It takes a lot of chemicals and a lot of water to make even faster, smaller computer chips.
And that is what Intel, the mega-chip maker that sprawls above the western bluff overlooking Corrales, plans to do with the massive $3.5 billion retooling of its 350,000-square-foot Sandoval County facility. The giant company will turn the plant into a hub for advanced semiconductor manufacturing of stacking microprocessors. Production of the first fingernail-sized chip is projected for late 2022.
What’s Going on With Intel?
Intel has perched above the western bluff overlooking Corrales for about 40 years. Some residents who have lived, or currently live, in the east low-lying areas of Corrales and Rio Rancho, have had to deal with water issues such as wells dropping and air quality issues. Since at least the early 1990s, these residents have publicly raised concerns about odors and health problems that they say are attributed to Intel’s air emissions.
In 2004, with the urging of the state Environment Department and the Environmental Protection Agency, the Community Environmental Working Group was formed to promote community dialog and to advocate for continuous environmental improvements at Intel’s New Mexico plant. The group includes Intel representatives, members from Clean Air For All Now (formerly called Corrales Residents For Clean Air and Water) along with other community members. CEWG does not have any real control over Intel but has been able to have discussions with the company about their concerns.
Yet, odor and health complaints continue to roll in. And nearby residents have concerns that, when the plant ramps up, emissions will increase. At the Oct. 20 meeting of the Community Environmental Working Group, Intel representatives handled some tough questions about recent developments as the mega-computer company moves forward with its plans.
What Does It Take To Produce a Chip?
The production of computer chips takes a lot of water. And uses a lot of chemicals. We are talking about 250 volatile organic compounds, not including dozens of acids and inorganic compounds. These are disposed of in several ways: consumed in chemical reactions, captured in air pollution control devices, collected as hazardous or non-hazardous waste, emitted from the pollution control devices into the air or released in wastewater after being rinsed off the chips.
Breathe It In
Intel’s current Title V Synthetic Minor Source Air Permit was issued by the New Mexico Environment Department. It allows the manufacturer to release up to 94.7 tons of carbon monoxide, 95.7 tons of nitrogen dioxide, 96.7 tons of volatile organic compounds and 95 tons of hazardous air pollutants into the air each year. This means, if you gathered up all the invisible particles that come out of the plant’s scrubber stacks and actually weighed them, that is what they would total.
Intel representatives at the October CEWG meeting said that the company is not planning on any revisions to the air permit and that the revamping will comply with the current permit limits.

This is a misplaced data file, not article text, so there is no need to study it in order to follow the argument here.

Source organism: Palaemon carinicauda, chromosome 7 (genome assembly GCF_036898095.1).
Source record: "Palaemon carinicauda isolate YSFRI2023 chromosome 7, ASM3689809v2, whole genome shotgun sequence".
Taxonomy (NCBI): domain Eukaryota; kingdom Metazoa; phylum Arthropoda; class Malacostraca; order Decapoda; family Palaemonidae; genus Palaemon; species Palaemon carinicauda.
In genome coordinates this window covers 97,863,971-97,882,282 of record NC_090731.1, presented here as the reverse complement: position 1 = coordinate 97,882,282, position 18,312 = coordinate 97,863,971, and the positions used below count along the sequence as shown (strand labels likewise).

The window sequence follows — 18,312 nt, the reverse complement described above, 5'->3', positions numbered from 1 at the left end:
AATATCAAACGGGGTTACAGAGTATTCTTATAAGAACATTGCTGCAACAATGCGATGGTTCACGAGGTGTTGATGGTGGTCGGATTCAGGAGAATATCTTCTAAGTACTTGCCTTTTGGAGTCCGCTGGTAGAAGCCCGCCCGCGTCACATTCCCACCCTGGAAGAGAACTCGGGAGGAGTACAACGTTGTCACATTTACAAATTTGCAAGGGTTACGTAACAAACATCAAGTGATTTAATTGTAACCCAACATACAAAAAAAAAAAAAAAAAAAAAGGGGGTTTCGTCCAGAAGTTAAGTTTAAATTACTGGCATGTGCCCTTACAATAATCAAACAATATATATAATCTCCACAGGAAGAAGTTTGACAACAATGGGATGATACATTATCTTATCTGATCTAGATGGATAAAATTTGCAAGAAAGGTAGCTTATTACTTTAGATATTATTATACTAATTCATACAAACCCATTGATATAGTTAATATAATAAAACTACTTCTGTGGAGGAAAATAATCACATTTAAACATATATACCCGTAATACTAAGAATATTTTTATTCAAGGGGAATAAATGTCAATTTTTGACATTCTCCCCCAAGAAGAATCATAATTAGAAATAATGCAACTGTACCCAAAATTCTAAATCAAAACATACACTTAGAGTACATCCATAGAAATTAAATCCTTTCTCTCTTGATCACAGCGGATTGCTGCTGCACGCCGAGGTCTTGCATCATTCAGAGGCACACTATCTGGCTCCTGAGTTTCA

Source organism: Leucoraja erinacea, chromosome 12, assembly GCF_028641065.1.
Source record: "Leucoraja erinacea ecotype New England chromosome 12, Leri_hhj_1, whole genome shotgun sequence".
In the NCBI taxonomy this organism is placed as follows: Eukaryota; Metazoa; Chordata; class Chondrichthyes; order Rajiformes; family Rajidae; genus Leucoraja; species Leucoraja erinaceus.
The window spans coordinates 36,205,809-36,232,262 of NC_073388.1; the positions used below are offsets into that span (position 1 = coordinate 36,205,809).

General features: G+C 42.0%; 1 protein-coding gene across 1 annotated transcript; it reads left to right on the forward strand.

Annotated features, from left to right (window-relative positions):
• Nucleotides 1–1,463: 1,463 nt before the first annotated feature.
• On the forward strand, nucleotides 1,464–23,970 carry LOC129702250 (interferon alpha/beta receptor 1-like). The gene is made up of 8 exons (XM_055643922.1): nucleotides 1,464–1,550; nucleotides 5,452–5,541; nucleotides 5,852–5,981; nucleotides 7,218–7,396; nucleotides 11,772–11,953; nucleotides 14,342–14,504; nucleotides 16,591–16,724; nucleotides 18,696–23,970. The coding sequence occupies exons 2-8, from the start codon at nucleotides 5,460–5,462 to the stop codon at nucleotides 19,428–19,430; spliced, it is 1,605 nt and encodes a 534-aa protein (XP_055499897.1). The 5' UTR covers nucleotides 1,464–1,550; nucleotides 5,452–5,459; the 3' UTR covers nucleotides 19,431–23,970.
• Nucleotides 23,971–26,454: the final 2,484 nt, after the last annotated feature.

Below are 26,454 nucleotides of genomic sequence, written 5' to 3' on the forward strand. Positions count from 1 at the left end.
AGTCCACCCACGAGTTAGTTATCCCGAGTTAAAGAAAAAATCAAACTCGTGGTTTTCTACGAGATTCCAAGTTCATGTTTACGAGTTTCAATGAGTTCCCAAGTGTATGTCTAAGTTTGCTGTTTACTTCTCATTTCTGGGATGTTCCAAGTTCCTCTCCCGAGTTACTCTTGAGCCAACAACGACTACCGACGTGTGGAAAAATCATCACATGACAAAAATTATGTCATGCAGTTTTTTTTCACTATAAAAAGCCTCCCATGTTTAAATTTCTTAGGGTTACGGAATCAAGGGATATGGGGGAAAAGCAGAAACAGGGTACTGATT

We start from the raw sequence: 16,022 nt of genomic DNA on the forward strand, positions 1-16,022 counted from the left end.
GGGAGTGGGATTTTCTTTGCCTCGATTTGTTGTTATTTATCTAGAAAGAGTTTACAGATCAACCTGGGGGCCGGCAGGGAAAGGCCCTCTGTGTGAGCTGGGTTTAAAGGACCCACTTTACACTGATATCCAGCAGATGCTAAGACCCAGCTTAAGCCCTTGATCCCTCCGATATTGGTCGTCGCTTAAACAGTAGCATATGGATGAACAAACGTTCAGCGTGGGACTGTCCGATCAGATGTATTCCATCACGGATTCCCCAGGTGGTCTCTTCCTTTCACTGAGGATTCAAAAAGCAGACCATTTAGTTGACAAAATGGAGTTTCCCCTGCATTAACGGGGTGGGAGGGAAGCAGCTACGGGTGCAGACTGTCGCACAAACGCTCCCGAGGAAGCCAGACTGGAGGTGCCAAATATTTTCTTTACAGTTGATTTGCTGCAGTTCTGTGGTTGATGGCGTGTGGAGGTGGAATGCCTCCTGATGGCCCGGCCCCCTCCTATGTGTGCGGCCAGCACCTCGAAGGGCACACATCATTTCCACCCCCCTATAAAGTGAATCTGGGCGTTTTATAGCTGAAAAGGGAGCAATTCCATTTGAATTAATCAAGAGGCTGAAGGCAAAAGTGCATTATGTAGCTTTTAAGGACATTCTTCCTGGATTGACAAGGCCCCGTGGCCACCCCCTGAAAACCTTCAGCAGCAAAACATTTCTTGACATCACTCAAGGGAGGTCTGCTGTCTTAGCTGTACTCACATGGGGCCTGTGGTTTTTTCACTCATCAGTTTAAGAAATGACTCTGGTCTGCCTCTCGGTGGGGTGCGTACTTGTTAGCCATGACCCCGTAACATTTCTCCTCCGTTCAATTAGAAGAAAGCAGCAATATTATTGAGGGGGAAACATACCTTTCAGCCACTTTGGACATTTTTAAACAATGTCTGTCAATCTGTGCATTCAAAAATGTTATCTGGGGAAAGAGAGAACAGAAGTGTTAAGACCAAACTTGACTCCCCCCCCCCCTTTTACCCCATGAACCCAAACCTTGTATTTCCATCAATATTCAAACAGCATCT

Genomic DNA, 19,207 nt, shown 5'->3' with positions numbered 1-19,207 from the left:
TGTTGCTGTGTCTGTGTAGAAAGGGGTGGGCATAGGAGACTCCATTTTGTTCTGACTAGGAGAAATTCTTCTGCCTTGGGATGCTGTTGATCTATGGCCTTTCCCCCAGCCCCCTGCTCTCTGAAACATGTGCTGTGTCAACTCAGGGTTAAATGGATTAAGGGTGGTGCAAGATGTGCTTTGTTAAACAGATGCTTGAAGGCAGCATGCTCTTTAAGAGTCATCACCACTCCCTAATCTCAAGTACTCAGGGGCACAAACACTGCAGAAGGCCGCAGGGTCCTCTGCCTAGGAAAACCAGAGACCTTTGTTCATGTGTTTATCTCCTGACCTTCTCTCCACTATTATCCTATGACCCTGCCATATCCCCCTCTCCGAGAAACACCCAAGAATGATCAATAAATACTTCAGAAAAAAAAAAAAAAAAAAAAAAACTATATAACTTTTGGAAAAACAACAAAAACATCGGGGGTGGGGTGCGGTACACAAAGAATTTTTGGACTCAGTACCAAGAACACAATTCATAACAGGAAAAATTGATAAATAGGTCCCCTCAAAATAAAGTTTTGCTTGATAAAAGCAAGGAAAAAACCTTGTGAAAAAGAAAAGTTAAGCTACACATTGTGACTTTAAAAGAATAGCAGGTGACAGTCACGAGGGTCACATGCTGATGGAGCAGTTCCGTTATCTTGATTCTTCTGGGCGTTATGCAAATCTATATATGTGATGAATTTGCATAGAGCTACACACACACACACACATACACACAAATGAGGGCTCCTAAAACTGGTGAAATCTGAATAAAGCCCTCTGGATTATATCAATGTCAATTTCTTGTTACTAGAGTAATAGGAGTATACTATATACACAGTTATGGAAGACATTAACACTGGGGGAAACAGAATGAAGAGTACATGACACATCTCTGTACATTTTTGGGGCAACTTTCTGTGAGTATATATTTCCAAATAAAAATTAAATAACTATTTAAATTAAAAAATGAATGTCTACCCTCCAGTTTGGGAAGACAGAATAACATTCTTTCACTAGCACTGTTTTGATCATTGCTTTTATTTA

While this sounds like good news, Marcy Brandenburg, a member of Clean Air For All Now, said at the meeting that, to protect the neighbors around the plant, Intel should be required to operate under a Major Source Pollution Air Permit. She said one reason is that a Major Source Permit provides oversight and protection by an impartial and disinterested third party. It also provides for enforcement. Another problem with a Minor Source, she said, is that Intel is only required to self report its data. Brandenburg also said Intel should be required to install the latest and newest emissions abatement equipment, as some of the ones installed now are nearly 25 years old.
Slurp It Up
Recently, the Albuquerque Bernalillo County Water Authority approved $1 million to fund a project to supply Intel with up to a maximum of three million gallons of water a day. The money is to design the project, and Intel will reimburse the bucks and pay for whatever infrastructure is needed such as a well collector line. According to the Water Authority, the two Westside wells that will be used for the project have never been used for drinking water. Back in the early 2000s, the city had to deal with a number of its wells having high levels of arsenic, and it had shut many down.
Intel needs super clean water, so it will treat the water on-site for use and return about 2.4 million a day into the utility wastewater system to be treated before being discharged into the Rio Grande. Intel has had to buy up water rights from farmers and other irrigators to be able to pump enough water for its manufacturing process. The Water Authority has said this will not strain water deliveries on the Westside. When pressed, Intel representatives did not know exactly where the wells were located or who would be taking the arsenic out of the water. They said they would get back to the group at the next meeting.
Dennis O’Mara, a member of the Clean Air For All Now (CAFANOW) group, said they have three top projects: a study of the rates of various kinds of cancers in the 14 census tracts that abut or are near to the Intel plant; a study of the potential impact of Intel emissions on the health of vegetation in concentric circles around Intel using GIS, satellite imaging and sophisticated software technology, and an effort to collect air “grab samples” for analysis to try to determine at least some of what Intel is releasing into our air. The group would also like a hearing on the air permit even though the company has not asked for any revisions. There are currently no hearings publicly announced for the air permit. O’Mara said there is a petition on the CAFANOW website that folks can sign in order to get a public hearing. Check it out at cafanow.com
The next meeting of the Community Environmental Working Group is set for 5:15pm, Nov. 17 at cewg.org